Grace Much More Abounds!
But “He who sits in the heavens” will have the last laugh (Ps 2:4). Even as Nimrod and his successors weary themselves building cities and gaining renown, God quietly bides his time until a descendant of Shem18 should arise through the line of none other than Peleg (11:10–26)! One who was born in the days when God divided the families of the earth would father an offspring (Abram) through whom a people from “every nation and tribe and language” would someday unite with divine blessing in a City whose Architect is God and under a Name above all other names (Gen 12:1–3; Phil 2:9–10). Where sin abounds, grace shall much more abound! But not all at once. Not quite yet. Genesis is, after all, the beginning, not the end of the story.
The entry above is excerpted and adapted from my recently published monograph Where Sin Abounds (a theological commentary on Genesis). Used by permission of Wipf and Stock Publishers. www.wipfandstock.com
- The Tower of Babel narrative does not identify the Shinar “settlers.” Indefinite terms and expressions are used throughout, such as “they,” “them,” “people.” The most specific reference is found in verse 5: “children of man” [בני האדם]. “Babelites” may represent one rebellious cross-section of postdiluvian humanity, particularly, the descendants of Ham. On the other hand, expressions such as “the whole earth [כל ארץ] had one language” (11:1) and “the Lord confused the language of all the earth” (11:9) seem to carry universal overtones. Even “the children of man” may not be an indefinite expression but all-inclusive of postdiluvian humanity. The fact that Abram’s family is called out of Ur of the Chaldeans, a city located in Shinar, may indicate that his ancestors were in some way involved in the Babel enterprise. Whether or not every human being alive at the time participated in the event, the Babel-event certainly affected the entire human race. [↩]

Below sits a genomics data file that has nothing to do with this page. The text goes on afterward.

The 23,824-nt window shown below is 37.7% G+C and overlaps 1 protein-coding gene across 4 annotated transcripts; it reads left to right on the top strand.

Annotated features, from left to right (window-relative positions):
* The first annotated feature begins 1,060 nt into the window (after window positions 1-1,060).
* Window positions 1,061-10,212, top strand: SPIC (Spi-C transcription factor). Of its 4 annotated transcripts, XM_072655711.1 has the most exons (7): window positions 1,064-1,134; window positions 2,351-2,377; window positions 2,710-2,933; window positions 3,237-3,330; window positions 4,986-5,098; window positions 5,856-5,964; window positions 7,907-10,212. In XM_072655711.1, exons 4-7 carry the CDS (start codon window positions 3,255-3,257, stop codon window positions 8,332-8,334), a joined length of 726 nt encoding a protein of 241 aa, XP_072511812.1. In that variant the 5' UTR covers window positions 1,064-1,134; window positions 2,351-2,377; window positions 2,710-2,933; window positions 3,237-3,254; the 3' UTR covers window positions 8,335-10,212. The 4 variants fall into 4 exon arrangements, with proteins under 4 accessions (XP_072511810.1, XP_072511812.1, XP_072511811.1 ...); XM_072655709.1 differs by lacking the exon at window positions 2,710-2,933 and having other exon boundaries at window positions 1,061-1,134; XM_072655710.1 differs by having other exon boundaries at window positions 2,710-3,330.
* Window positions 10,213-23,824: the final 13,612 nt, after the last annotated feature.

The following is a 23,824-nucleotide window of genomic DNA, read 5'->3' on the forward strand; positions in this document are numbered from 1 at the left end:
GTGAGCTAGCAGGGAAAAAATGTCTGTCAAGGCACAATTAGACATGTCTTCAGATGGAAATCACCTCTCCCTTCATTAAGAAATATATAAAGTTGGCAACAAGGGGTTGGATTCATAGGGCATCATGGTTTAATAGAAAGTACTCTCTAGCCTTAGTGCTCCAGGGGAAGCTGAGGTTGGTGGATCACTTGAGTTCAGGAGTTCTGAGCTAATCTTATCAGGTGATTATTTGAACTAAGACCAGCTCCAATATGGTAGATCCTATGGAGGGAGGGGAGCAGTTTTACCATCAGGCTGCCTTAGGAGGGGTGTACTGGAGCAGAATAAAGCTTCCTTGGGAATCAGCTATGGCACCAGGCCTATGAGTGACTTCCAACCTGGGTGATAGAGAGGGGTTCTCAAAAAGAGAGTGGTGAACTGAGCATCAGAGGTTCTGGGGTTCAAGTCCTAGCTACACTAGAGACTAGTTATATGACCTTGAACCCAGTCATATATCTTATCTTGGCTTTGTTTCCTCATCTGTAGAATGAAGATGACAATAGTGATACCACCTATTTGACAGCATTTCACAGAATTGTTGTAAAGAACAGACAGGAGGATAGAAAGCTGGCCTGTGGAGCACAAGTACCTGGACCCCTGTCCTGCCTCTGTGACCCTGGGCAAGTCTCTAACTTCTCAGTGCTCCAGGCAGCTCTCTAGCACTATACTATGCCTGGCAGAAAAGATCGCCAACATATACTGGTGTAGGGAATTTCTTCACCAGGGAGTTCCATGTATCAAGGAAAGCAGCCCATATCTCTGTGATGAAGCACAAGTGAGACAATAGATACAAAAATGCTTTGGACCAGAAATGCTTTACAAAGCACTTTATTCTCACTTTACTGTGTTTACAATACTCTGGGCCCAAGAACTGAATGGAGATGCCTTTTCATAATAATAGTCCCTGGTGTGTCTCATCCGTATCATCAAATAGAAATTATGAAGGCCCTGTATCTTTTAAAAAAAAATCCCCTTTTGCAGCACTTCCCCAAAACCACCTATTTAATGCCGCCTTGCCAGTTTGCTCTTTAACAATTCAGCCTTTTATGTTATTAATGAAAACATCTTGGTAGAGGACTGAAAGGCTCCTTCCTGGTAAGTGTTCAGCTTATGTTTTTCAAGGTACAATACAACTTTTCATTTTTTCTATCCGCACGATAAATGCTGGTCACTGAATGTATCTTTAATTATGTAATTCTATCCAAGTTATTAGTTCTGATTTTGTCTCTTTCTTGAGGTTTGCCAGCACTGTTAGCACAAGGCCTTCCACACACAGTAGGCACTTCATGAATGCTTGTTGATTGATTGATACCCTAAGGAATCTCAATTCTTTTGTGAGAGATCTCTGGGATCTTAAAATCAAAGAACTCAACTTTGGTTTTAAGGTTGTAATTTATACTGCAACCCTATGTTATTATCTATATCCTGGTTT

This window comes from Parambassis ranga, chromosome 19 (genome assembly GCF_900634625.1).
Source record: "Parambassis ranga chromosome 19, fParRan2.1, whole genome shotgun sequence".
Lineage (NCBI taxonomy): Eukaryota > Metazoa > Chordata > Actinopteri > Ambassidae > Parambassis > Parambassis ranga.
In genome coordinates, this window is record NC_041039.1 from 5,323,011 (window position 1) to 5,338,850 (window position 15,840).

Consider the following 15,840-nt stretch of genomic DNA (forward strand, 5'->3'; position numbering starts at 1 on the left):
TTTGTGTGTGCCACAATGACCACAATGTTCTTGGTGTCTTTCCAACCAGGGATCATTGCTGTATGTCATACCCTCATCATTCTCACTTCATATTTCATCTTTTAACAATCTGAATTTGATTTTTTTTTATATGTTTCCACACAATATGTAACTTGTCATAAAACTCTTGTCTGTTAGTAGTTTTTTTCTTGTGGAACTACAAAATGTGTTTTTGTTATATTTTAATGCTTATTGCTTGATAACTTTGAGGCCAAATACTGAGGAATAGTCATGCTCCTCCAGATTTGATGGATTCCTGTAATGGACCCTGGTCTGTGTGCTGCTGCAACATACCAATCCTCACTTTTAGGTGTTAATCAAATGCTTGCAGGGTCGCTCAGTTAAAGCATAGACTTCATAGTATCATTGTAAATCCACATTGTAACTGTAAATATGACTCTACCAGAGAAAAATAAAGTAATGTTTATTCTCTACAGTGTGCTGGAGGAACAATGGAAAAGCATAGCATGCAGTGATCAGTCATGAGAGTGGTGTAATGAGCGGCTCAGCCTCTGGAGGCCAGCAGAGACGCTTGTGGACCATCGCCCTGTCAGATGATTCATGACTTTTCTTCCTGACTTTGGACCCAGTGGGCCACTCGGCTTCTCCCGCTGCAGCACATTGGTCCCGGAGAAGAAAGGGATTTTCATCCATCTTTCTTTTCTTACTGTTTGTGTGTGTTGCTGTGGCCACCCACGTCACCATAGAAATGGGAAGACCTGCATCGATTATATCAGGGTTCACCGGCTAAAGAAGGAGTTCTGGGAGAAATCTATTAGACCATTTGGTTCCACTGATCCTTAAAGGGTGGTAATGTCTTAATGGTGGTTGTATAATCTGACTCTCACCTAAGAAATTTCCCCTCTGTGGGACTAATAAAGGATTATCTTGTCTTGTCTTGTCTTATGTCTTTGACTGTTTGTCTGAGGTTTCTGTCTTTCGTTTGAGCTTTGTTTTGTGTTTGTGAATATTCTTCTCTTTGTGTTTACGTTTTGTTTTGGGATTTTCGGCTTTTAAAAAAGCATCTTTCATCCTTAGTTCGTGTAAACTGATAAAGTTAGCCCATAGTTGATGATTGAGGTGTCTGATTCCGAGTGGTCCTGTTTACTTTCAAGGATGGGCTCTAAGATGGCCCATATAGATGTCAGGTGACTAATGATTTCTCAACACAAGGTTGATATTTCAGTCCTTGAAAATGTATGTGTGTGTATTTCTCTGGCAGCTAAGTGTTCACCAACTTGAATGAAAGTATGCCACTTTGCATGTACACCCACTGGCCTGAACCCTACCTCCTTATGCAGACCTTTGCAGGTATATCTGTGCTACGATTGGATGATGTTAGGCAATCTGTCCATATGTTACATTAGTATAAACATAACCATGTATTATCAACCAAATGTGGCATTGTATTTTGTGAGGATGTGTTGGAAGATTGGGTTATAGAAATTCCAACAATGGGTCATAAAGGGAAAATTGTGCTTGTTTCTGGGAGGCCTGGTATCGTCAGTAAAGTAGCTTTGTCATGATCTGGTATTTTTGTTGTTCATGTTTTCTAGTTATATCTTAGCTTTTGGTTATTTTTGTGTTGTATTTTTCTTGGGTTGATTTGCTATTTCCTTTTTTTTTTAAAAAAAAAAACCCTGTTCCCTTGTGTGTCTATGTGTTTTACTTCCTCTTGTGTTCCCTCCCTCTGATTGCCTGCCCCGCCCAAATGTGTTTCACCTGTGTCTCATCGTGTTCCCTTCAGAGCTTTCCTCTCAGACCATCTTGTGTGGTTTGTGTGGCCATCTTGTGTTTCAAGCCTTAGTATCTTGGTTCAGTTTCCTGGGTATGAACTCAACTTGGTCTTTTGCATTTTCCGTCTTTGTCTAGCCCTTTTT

- Following God’s reestablishment of the primeval covenant with Noah (6:18) and its mandate to “be fruitful and multiply and fill the earth” (9:1ff.), the narrator describes what at first appears to be mankind’s obedient response to that mandate. What is known as the Table of Nations recounts the dispersal of Noah’s descendants across the face of the earth after the Flood (9:18–19; 10:1–32). Two individuals from the list of descendants as well as activities associated with each are singled out for special attention—Nimrod, a descendant of Ham through Cush (10:6–8a), and Peleg, a descendant of Shem through Eber (10:21–25a). Nimrod, whose name possibly derives from the Hebrew verb “to rebel” (מרד) is associated with an empire-building enterprise that began in the land of Shinar and eventually engulfed much of Mesopotamia (10:10–12). Peleg, whose name derives from the Hebrew verb “to divide” (פלג), is associated with the dividing of the earth (10:25b). The somewhat enigmatic references to these two individuals and the activities associated with them are more fully explained in the infamous “Tower of Babel” story (11:1–9). Here the reader discovers that humanity’s apparently obedient response to the divinely commissioned dispersal (9:1) was in fact, by and large, reluctant acquiescence to divine judgment. [↩]
- Cain fears the destiny of an “aimless wanderer” (4:14), so he settles and builds a city, naming it after his son (4:17). Likewise, the Babel-builders are motivated to “make a name for [themselves], lest [they] be dispersed over the whole earth” (11:4). [↩]